As the keystone song of Rainbow’s Rising album, Stargazer is arguably the song that launched this entire series. Maybe more than any other song on this list, you should listen to it loud. Here you go:
Rainbow was Ritchie Blackmore’s vanity project after he got bored of Deep Purple. Unhappy at being one of three big fish in the Deep Purple pool, he dug himself a new pool where he would be the only fish, and hired-and-fired his way through 21 different sidemen across eight studio albums. Rising was the second of these, and widely accepted as the best — certainly the heaviest. It’s important in the development of hard rock as one of the earliest albums to be dominated by swords-and-sorcery themes — something that later became a cliché, but which works here because of the band’s complete conviction (and also perhaps because it was fresh at the time).
The opening song of side 2, Stargazer has long been a fan favourite, and for good reason. The opening drum salvo leads into the monster riff, a simple four-note sequence in E minor: root, then minor seventh sliding up through the major seventh to the octave. The adjacent semitones lend the riff an indeterminate Eastern flavour that complements the desert imagery. That Eastern flavour was itself a novelty — Led Zeppelin’s Kashmir predates Stargazer by a year, but that eastern quality had not been absorbed into the heavy metal idiom (and anyway, I already wrote about Led Zeppelin). The same riff continues to power on through the verses, laying the foundation for Ronnie James Dio’s half-sung-half-howled vocal.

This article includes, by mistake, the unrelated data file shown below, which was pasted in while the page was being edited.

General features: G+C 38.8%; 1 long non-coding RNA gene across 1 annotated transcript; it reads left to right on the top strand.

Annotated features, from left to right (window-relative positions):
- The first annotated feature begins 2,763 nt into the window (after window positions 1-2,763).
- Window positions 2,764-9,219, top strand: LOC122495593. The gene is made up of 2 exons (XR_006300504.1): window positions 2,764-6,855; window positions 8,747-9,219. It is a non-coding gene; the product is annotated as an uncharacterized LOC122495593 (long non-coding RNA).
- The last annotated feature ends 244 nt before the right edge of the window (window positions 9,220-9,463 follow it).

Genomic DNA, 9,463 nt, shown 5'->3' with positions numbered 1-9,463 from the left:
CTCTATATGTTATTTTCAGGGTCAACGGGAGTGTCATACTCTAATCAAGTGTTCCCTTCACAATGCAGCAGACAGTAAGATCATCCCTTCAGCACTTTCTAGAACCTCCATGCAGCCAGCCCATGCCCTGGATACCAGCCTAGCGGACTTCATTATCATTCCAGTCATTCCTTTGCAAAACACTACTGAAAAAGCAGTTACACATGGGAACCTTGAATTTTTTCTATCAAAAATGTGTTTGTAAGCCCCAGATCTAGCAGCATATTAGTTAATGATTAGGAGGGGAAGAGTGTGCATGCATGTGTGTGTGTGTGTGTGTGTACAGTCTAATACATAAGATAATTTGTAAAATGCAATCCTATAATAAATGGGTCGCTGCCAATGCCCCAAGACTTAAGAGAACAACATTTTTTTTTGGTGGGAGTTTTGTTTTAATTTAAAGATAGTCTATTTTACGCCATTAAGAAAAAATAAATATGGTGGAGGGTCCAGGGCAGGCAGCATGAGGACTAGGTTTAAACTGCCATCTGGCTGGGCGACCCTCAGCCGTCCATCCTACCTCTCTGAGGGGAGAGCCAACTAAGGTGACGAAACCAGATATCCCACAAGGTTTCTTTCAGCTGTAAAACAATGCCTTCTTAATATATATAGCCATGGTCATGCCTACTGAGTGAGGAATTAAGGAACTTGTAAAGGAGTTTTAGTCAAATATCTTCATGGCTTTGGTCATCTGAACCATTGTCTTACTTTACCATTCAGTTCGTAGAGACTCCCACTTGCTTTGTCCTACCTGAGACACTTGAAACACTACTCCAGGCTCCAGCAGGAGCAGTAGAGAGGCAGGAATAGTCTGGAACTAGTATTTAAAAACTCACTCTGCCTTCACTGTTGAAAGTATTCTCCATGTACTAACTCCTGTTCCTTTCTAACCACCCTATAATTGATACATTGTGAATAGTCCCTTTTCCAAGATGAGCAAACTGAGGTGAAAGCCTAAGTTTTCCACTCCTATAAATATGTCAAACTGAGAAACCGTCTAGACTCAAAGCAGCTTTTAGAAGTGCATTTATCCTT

Part of what’s fascinating about Stargazer is that, while the intensity never lets up, the song never becomes texturally boring. Partly this is due to the well-judged deployment of the keyboards, which drift in and out of the song as needed. The inventive drumming also helps, varying between and through sections. Tossing in a symphony orchestra for the last few minutes certainly doesn’t hurt. But the biggest surprise is how often the guitar is not particularly in evidence — for example, through most of the “in the heat and the rain” section it’s all but absent. I guess it just shows that, while Blackmore undeniably had a monstrous ego, he knew when to subvert it to the music.